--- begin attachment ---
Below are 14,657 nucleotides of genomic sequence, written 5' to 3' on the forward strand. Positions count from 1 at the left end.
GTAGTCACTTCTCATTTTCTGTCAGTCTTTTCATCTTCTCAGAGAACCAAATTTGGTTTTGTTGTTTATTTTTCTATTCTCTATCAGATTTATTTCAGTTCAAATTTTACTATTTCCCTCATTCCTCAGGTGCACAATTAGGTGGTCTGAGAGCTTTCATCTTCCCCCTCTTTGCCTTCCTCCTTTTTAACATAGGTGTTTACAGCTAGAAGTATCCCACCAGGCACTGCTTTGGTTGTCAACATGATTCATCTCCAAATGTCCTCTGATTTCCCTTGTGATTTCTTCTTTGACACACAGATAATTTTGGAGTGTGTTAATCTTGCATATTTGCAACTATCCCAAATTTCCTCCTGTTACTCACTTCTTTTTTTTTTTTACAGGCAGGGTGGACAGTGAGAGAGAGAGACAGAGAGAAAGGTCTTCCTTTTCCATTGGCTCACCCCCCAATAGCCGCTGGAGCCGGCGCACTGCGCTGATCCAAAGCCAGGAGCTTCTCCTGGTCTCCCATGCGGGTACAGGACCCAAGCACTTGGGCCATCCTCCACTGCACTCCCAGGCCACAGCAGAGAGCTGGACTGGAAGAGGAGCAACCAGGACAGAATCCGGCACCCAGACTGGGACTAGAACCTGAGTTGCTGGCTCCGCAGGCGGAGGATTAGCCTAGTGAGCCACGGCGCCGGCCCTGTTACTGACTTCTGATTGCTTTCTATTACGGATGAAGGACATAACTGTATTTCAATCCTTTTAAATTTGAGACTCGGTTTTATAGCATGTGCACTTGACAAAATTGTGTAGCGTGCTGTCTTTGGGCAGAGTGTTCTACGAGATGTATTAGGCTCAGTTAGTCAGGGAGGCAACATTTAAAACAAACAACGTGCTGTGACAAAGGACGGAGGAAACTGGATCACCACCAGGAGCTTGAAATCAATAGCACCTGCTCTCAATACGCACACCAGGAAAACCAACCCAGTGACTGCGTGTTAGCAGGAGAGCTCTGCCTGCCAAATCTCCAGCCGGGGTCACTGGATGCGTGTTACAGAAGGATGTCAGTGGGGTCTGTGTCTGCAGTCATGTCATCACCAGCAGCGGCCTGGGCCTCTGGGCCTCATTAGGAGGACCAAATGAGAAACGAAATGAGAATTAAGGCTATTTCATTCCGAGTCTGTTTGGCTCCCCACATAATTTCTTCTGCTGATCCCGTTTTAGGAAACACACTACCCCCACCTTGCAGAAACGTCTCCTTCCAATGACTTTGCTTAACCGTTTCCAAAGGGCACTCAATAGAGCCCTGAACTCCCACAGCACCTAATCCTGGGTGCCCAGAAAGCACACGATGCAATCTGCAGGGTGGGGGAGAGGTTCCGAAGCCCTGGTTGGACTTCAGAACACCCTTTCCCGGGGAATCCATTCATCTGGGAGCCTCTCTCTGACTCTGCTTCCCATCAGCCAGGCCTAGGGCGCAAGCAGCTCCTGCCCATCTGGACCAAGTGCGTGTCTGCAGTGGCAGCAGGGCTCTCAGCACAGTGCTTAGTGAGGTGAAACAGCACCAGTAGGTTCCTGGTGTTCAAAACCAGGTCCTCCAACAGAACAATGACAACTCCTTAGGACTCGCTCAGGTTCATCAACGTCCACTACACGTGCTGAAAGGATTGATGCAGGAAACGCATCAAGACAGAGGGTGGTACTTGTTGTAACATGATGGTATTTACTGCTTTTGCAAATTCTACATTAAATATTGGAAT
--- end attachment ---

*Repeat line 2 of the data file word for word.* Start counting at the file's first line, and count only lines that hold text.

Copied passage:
GTAGTCACTTCTCATTTTCTGTCAGTCTTTTCATCTTCTCAGAGAACCAAATTTGGTTTTGTTGTTTATTTTTCTATTCTCTATCAGATTTATTTCAGTTCAAATTTTACTATTTCCCTCATTCCTCAGGTGCACAATTAGGTGGTCTGAGAGCTTTCATCTTCCCCCTCTTTGCCTTCCTCCTTTTTAACATAGGTGTTTACAGCTAGAAGTATCCCACCAGGCACTGCTTTGGTTGTCAACATGATTCATCTCCAAATGTCCTCTGATTTCCCTTGTGATTTCTTCTTTGACACACAGATAATTTTGGAGTGTGTTAATCTTGCATATTTGCAACTATCCCAAATTTCCTCCTGTTACTCACTTCTTTTTTTTTTTTACAGGCAGGGTGGACAGTGAGAGAGAGAGACAGAGAGAAAGGTCTTCCTTTTCCATTGGCTCACCCCCCAATAGCCGCTGGAGCCGGCGCACTGCGCTGATCCAAAGCCAGGAGCTTCTCCTGGTCTCCCATGCGGGTACAGGACCCAAGCACTTGGGCCATCCTCCACTGCACTCCCAGGCCACAGCAGAGAGCTGGACTGGAAGAGGAGCAACCAGGACAGAATCCGGCACCCAGACTGGGACTAGAACCTGAGTTGCTGGCTCCGCAGGCGGAGGATTAGCCTAGTGAGCCACGGCGCCGGCCCTGTTACTGACTTCTGATTGCTTTCTATTACGGATGAAGGACATAACTGTATTTCAATCCTTTTAAATTTGAGACTCGGTTTTATAGCATGTGCACTTGACAAAATTGTGTAGCGTGCTGTCTTTGGGCAGAGTGTTCTACGAGATGTATTAGGCTCAGTTAGTCAGGGAGGCAACATTTAAAACAAACAACGTGCTGTGACAAAGGACGGAGGAAACTGGATCACCACCAGGAGCTTGAAATCAATAGCACCTGCTCTCAATACGCACACCAGGAAAACCAACCCAGTGACTGCGTGTTAGCAGGAGAGCTCTGCCTGCCAAATCTCCAGCCGGGGTCACTGGATGCGTGTTACAGAAGGATGTCAGTGGGGTCTGTGTCTGCAGTCATGTCATCACCAGCAGCGGCCTGGGCCTCTGGGCCTCATTAGGAGGACCAAATGAGAAACGAAATGAGAATTAAGGCTATTTCATTCCGAGTCTGTTTGGCTCCCCACATAATTTCTTCTGCTGATCCCGTTTTAGGAAACACACTACCCCCACCTTGCAGAAACGTCTCCTTCCAATGACTTTGCTTAACCGTTTCCAAAGGGCACTCAATAGAGCCCTGAACTCCCACAGCACCTAATCCTGGGTGCCCAGAAAGCACACGATGCAATCTGCAGGGTGGGGGAGAGGTTCCGAAGCCCTGGTTGGACTTCAGAACACCCTTTCCCGGGGAATCCATTCATCTGGGAGCCTCTCTCTGACTCTGCTTCCCATCAGCCAGGCCTAGGGCGCAAGCAGCTCCTGCCCATCTGGACCAAGTGCGTGTCTGCAGTGGCAGCAGGGCTCTCAGCACAGTGCTTAGTGAGGTGAAACAGCACCAGTAGGTTCCTGGTGTTCAAAACCAGGTCCTCCAACAGAACAATGACAACTCCTTAGGACTCGCTCAGGTTCATCAACGTCCACTACACGTGCTGAAAGGATTGATGCAGGAAACGCATCAAGACAGAGGGTGGTACTTGTTGTAACATGATGGTATTTACTGCTTTTGCAAATTCTACATTAAATATTGGAAT